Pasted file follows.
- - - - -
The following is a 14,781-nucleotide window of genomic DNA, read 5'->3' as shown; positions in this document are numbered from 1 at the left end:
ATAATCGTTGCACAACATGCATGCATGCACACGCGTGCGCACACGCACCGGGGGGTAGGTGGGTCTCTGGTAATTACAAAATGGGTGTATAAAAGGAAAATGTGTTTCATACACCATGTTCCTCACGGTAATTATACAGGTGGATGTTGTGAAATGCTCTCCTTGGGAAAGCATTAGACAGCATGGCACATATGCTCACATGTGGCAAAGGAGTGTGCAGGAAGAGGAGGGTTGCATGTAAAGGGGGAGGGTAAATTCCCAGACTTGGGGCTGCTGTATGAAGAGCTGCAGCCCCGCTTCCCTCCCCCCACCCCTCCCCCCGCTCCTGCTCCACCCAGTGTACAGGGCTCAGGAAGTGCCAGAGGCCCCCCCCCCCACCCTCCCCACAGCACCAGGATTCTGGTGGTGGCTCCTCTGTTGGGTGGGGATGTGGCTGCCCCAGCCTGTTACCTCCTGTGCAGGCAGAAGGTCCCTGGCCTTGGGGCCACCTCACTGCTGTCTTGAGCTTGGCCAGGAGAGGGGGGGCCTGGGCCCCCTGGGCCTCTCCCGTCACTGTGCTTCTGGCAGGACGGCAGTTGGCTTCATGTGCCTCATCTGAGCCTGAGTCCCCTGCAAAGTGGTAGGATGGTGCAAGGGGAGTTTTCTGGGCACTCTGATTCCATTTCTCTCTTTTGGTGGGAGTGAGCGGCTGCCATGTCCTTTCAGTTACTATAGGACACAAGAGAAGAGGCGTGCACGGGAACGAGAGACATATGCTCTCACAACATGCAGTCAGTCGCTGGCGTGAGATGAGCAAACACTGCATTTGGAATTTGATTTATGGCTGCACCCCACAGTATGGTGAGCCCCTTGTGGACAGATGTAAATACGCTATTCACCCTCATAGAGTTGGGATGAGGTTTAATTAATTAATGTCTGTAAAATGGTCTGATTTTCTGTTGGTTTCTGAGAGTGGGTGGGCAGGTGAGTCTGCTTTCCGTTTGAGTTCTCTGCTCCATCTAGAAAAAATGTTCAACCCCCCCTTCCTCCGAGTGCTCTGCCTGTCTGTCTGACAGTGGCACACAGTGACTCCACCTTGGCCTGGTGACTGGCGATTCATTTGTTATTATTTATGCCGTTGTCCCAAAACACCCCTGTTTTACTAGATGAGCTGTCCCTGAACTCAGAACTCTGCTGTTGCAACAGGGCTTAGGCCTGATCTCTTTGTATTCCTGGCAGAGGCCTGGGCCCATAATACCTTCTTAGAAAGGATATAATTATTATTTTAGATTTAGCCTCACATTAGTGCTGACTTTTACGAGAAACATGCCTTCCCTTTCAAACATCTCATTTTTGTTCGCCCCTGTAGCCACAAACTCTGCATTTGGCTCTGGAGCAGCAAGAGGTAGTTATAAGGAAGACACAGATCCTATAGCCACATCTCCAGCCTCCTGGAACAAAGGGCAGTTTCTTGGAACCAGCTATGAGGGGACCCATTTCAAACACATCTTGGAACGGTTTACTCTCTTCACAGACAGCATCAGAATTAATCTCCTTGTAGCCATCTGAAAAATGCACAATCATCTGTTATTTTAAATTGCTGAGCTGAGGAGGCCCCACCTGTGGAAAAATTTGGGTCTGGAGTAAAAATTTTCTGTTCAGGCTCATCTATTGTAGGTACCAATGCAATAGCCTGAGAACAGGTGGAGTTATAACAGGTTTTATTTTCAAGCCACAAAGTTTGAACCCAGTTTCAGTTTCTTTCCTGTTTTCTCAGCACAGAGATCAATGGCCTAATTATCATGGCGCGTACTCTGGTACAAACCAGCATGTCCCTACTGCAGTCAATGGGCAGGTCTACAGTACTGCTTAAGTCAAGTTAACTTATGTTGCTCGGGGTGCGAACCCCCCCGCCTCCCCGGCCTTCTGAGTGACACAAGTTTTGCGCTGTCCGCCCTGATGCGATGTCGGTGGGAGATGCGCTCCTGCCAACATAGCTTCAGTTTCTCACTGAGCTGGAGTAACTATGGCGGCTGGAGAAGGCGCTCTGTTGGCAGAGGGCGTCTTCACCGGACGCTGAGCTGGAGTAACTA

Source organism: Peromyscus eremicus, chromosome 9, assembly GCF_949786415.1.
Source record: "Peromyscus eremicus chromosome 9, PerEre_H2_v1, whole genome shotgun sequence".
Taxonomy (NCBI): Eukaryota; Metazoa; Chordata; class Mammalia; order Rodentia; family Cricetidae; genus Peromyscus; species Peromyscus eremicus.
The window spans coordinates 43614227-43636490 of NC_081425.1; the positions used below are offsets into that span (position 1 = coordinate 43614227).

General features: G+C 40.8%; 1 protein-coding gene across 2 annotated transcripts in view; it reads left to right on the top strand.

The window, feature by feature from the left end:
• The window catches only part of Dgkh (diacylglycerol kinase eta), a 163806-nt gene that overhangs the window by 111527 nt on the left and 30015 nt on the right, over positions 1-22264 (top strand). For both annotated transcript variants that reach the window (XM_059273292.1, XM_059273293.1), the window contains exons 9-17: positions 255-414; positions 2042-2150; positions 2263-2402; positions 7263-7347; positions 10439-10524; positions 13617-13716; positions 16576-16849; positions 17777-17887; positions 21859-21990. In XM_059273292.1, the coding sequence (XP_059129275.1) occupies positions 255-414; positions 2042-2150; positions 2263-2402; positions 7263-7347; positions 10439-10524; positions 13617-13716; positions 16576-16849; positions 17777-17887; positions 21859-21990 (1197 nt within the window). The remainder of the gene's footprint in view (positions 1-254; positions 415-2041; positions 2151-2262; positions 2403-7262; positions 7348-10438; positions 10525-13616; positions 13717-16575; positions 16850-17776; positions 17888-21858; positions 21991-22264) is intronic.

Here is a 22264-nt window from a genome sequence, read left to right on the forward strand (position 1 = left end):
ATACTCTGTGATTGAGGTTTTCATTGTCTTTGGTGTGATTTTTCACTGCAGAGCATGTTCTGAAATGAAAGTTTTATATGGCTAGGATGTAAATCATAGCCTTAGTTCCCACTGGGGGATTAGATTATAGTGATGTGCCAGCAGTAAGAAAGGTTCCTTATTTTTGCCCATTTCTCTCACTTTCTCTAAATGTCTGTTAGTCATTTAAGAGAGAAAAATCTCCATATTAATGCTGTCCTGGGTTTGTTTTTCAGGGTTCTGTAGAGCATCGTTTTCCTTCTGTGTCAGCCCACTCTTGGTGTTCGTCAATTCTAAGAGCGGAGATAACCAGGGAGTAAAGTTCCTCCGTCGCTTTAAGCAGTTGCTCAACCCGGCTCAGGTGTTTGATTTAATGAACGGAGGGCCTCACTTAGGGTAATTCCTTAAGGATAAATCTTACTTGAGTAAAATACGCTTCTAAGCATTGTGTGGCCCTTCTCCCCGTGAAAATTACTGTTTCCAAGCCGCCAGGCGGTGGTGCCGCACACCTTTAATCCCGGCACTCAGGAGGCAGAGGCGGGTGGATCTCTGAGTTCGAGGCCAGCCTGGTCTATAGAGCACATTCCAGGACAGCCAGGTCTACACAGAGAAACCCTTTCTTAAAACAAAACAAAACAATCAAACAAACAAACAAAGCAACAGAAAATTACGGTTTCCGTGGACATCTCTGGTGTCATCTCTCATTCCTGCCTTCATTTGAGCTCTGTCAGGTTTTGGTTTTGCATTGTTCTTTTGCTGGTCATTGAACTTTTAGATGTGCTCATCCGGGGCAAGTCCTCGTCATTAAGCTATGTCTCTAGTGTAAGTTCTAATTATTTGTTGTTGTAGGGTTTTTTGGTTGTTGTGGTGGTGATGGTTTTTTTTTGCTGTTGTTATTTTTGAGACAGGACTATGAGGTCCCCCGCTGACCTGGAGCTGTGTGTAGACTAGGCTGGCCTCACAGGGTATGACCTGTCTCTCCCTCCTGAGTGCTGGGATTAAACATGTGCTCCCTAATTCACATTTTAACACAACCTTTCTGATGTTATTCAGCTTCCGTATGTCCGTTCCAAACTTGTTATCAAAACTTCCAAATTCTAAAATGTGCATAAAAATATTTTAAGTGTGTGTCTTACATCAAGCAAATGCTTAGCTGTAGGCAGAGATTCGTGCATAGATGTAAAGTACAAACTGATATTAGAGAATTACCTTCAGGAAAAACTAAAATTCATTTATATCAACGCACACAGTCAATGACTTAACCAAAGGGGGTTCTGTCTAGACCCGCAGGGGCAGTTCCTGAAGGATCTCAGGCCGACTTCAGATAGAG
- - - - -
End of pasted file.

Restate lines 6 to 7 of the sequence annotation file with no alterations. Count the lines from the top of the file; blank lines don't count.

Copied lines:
The window spans coordinates 43614227-43636490 of NC_081425.1; the positions used below are offsets into that span (position 1 = coordinate 43614227).

General features: G+C 40.8%; 1 protein-coding gene across 2 annotated transcripts in view; it reads left to right on the top strand.